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Role of the 5-HT2C Receptor in Atypical Antipsychotics: Hero or Villain?

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The atypical antipsychotic drugs (APD) are characterised by an interaction with the 5-hydroxytryptamine (5- HT)2 receptor. Following the identification of the 5-HT2A, 5-HT2B and 5-HT2C receptor subtypes and the development of more selective compounds for these receptors, the role of these receptors in the pharmacological profile of APD has been studied. Although initial interest focussed on the 5-HT2A receptor, recent evidence has suggested that an interaction with the 5-HT2C could be more important. This has been limited by suggestions that 5-HT2C receptor antagonism in APD may be associated with the severe side-effect of weight gain. This review highlights the evidence suggesting that 5-HT2C receptor antagonism could have important benefits in APD profile and that 5-HT2C receptor antagonism does not directly contribute to weight gain.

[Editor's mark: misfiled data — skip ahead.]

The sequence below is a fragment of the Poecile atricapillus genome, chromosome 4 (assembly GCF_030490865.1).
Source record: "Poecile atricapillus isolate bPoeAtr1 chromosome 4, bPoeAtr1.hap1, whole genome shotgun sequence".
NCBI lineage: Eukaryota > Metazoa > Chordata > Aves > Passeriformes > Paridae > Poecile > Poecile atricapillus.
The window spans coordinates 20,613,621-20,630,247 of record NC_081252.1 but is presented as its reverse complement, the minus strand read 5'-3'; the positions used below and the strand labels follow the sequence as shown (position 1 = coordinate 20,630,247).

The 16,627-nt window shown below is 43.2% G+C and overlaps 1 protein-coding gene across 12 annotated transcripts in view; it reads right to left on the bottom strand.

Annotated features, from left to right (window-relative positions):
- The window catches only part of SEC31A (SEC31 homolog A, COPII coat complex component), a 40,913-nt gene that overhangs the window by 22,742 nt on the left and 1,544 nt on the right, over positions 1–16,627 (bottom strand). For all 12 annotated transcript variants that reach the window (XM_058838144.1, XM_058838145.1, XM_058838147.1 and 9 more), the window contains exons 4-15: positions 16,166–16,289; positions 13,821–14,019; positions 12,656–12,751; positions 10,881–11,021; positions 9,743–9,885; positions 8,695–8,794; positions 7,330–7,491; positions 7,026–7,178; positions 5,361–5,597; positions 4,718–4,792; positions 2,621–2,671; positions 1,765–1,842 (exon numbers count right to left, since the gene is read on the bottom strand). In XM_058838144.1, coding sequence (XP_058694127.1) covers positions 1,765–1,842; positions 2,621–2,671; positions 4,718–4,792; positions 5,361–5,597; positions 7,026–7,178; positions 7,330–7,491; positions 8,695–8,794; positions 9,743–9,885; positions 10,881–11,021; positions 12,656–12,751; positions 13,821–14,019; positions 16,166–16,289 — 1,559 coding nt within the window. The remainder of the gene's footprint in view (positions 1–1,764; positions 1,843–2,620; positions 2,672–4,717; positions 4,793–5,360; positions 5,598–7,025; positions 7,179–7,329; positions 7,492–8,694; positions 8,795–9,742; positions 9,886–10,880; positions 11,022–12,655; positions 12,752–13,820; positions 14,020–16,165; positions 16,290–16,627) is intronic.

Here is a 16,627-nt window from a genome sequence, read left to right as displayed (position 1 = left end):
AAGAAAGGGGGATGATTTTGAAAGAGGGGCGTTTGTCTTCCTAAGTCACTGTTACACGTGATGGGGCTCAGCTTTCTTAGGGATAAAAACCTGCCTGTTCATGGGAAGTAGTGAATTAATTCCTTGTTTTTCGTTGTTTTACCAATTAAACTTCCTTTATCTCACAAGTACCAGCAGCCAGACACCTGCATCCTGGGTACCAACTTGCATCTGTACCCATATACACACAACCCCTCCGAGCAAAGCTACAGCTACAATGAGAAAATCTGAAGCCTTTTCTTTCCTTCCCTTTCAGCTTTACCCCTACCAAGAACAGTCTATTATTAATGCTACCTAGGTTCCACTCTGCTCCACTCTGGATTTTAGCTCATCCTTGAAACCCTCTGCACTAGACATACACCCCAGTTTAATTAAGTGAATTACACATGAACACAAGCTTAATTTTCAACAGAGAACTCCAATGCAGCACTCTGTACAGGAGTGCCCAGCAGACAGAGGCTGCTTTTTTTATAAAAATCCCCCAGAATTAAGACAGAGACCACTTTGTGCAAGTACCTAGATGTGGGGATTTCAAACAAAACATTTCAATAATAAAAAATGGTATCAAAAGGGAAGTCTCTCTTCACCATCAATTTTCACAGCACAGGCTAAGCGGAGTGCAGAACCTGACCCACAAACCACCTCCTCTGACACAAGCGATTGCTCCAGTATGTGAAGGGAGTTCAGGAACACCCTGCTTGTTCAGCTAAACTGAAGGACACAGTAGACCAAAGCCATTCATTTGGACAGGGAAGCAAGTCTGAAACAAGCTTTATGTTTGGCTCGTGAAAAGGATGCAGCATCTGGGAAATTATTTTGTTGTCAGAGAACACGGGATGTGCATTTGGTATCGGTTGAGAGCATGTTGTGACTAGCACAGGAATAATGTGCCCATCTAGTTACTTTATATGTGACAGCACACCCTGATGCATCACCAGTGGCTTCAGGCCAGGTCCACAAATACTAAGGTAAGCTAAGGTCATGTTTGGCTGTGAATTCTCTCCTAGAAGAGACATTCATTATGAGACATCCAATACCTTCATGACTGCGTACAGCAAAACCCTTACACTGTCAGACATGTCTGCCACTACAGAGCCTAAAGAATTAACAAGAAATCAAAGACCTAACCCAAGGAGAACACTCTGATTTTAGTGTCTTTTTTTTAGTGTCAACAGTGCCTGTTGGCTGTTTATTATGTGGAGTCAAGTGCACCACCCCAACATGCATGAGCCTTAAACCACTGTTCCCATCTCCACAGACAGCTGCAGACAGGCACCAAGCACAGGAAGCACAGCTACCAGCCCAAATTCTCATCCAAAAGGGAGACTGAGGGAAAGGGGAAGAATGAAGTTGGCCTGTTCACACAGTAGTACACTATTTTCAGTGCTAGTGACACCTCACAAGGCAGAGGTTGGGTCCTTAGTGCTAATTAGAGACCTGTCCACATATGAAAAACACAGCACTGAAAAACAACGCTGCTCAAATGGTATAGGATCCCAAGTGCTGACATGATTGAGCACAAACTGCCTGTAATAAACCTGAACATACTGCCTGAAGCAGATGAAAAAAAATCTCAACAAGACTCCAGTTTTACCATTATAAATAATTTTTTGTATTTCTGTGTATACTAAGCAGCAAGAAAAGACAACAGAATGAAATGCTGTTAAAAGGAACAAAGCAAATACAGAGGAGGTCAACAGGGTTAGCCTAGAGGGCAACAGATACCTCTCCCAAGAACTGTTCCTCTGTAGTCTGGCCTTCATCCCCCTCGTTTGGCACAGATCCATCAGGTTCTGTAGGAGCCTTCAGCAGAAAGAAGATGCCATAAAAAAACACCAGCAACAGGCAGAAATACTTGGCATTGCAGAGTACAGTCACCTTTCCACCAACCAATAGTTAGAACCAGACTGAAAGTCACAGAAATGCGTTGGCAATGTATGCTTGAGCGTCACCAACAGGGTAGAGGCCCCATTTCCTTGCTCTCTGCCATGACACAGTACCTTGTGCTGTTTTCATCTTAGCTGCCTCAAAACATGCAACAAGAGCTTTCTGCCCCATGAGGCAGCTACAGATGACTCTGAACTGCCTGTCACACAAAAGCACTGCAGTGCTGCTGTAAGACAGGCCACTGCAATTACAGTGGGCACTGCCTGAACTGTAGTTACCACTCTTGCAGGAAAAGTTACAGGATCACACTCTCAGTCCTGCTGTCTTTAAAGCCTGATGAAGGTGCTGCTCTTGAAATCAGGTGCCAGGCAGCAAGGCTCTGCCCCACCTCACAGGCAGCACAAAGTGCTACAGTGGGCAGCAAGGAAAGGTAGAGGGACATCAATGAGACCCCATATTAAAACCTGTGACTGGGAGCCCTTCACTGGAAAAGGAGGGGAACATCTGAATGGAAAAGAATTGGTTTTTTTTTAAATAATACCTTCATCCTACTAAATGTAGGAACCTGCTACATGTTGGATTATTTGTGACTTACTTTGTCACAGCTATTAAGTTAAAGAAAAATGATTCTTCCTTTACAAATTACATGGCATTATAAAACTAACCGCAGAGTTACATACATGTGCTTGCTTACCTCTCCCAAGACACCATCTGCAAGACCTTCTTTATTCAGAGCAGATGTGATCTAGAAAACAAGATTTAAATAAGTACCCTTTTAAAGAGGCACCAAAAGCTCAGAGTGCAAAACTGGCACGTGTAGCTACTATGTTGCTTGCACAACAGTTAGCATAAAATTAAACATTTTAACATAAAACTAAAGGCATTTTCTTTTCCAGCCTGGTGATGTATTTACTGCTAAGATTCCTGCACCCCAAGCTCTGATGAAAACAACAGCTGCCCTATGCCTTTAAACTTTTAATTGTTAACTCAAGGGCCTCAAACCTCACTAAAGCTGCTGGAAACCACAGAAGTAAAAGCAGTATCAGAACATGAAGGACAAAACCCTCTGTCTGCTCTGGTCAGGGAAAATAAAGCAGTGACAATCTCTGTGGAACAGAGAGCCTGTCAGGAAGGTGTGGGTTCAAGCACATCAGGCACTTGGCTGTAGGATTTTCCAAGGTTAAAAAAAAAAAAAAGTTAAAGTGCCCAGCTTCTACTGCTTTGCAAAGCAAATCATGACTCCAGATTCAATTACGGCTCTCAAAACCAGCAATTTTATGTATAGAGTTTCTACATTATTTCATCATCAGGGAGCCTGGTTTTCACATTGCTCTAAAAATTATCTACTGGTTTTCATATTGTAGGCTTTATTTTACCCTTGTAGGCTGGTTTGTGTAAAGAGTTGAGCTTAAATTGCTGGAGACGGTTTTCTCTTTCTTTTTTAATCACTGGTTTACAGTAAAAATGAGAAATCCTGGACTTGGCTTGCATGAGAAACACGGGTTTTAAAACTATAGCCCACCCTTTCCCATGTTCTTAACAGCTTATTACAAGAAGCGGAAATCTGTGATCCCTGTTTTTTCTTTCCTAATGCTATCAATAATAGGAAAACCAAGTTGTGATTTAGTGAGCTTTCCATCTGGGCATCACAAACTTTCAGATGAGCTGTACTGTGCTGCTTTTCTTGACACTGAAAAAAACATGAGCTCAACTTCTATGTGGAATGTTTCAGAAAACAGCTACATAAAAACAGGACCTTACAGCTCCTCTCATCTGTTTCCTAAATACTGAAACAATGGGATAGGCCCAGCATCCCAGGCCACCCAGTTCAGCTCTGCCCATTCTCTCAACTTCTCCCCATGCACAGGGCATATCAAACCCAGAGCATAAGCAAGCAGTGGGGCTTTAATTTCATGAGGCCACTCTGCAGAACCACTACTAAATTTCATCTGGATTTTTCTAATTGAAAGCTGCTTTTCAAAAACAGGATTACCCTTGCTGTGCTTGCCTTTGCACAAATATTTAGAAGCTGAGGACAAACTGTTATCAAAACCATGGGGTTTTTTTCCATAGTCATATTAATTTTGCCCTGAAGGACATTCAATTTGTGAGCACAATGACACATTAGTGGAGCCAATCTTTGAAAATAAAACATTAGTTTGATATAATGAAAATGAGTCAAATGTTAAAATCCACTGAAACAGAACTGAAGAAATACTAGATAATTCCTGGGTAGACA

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Keywords: 5-hydroxytryptamine; amygdala; atypical antipsychotic drugs; dopamine; extra-pyramidal side-effects; g protein coupled receptors

Document Type: Review Article

Affiliations: Psychiatry CEDD, Department of Biology, GlaxoSmithKline, New Frontiers Science Park, Third Avenue, Harlow, Essex, CM19 5AW, U.K.

Publication date: 01 March 2005

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